1876 Steel Engraving James Scott Duke Monmouth Rebellion Portrait Nobleman XEOA9

189443_XEOA9_006

This is an original 1876 black and white steel engraving of James Scott, the 1st Duke of Monmouth. He was the illegitimate son of King Charles II and his mistress Lucy Walter, which gave him the misguided idea that he had a right to the English throne upon his father's death. Well versed in the art of war, he was no stranger to uprisings and took it upon himself to create one, which was later known as the Monmouth Rebellion. Despite his best efforts, he failed to oust his uncle, King James II, and was later executed for his outlandish behavior. There is a rumor that he was the mysterious man in the iron mask, as some believe that James couldn't bear to kill his relative and sent him to live out his days in France with King Louis XIV instead.

CONDITION

This 135+ year old Item is rated Very Fine +++. Light aging throughout. Light wrinkling. No natural defects. No surface rub. No tears. No water damage. Please note the small mark in the upper left.

  • Product Type: Original Steel Engraving; Black / White
  • Grade: Very Fine +++
  • Dimensions: Approximately 3.5 x 5.25 inches; 9 x 13 cm
  • Authentication: Serial-Numbered Certificate of Authenticity w/ Full Provenance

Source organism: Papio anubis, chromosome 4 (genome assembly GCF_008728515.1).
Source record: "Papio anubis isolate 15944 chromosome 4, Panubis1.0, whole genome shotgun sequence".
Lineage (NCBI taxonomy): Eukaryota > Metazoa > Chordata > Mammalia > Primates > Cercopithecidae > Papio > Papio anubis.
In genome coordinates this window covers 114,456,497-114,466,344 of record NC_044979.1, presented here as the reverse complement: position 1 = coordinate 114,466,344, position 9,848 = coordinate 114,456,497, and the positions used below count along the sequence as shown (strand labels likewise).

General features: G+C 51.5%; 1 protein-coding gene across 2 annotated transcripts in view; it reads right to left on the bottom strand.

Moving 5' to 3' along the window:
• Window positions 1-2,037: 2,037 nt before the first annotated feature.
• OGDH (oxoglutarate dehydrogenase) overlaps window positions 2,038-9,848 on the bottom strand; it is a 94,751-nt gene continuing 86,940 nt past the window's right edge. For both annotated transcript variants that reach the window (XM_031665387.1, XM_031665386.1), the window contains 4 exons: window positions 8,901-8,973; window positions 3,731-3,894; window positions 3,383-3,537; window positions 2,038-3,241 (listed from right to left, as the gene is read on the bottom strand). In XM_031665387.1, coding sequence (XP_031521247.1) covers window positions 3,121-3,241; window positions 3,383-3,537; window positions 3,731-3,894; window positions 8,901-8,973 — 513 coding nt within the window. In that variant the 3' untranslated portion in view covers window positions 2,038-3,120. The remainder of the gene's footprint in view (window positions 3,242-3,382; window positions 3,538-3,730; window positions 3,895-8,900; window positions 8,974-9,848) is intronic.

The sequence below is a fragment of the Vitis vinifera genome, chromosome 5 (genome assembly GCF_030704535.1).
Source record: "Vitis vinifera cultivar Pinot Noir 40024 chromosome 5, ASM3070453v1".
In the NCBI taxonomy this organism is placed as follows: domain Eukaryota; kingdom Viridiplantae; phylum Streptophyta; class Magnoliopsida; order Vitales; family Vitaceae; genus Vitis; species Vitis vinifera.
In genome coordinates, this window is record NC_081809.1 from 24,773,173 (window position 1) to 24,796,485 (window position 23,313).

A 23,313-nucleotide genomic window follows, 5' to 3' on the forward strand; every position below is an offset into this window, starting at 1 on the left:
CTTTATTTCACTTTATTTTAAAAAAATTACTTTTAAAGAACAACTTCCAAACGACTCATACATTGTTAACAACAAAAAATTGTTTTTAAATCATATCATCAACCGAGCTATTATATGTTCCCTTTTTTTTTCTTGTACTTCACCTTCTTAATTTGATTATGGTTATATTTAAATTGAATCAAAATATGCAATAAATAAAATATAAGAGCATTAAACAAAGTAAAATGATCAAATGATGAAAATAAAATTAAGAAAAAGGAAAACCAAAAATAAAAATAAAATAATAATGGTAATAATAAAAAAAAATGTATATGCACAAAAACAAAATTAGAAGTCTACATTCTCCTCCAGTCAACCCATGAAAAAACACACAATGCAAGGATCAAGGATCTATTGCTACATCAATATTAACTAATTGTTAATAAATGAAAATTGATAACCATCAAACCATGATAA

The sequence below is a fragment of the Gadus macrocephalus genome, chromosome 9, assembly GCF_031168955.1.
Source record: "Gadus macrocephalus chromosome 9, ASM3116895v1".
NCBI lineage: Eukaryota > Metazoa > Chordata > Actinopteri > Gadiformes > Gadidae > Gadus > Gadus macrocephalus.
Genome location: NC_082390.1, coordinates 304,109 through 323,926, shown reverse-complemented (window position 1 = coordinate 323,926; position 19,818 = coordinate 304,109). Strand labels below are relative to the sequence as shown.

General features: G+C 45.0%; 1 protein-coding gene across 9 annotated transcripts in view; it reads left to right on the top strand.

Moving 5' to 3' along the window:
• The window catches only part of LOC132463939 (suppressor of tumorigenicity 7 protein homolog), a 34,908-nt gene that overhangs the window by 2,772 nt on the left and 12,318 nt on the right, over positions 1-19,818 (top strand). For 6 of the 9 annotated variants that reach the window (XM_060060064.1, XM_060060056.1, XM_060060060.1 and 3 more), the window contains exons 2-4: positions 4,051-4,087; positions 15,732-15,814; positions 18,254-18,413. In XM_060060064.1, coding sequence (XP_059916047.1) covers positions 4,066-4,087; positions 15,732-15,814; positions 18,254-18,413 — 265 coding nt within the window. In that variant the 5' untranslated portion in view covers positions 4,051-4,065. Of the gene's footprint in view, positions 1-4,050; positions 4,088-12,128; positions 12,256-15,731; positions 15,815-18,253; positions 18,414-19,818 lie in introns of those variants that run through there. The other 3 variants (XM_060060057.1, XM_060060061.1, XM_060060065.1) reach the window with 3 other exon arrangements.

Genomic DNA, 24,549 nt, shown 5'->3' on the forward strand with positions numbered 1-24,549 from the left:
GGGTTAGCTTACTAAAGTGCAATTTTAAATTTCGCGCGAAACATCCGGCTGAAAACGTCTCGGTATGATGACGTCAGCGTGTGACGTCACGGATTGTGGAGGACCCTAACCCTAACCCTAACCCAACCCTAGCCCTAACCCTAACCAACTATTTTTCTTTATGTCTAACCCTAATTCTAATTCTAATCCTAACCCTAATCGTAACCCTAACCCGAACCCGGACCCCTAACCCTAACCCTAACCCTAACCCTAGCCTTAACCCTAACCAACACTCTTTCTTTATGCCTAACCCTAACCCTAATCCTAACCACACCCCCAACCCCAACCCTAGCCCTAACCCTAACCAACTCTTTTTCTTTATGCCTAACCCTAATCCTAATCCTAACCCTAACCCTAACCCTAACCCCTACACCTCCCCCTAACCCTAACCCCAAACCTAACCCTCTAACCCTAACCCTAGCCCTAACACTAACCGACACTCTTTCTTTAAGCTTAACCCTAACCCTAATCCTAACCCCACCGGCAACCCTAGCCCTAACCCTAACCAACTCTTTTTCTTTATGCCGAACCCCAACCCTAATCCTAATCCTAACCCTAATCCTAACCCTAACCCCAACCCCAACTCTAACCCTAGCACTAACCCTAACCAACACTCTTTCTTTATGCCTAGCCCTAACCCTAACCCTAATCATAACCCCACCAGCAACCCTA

• Protection: Packaged in a custom archival sleeve with an acid-free black board (great for display, gift-giving, and preservation)

Period Paper is thrilled to offer a collection of steel engraved portraits that provides a fascinating look at the English nobility of the 17th century. During this turbulent time, the British Isles were torn apart by two sets of divided factions, parliament versus the monarchy and the Catholics against the Anglicans and members of the Puritan movement. Each portrait, featured here in incredible detail, belongs to an individual whose religion, decisions, and political standing helped to shape the England we know and love today.

Keywords specific to this image: Riley Pinx

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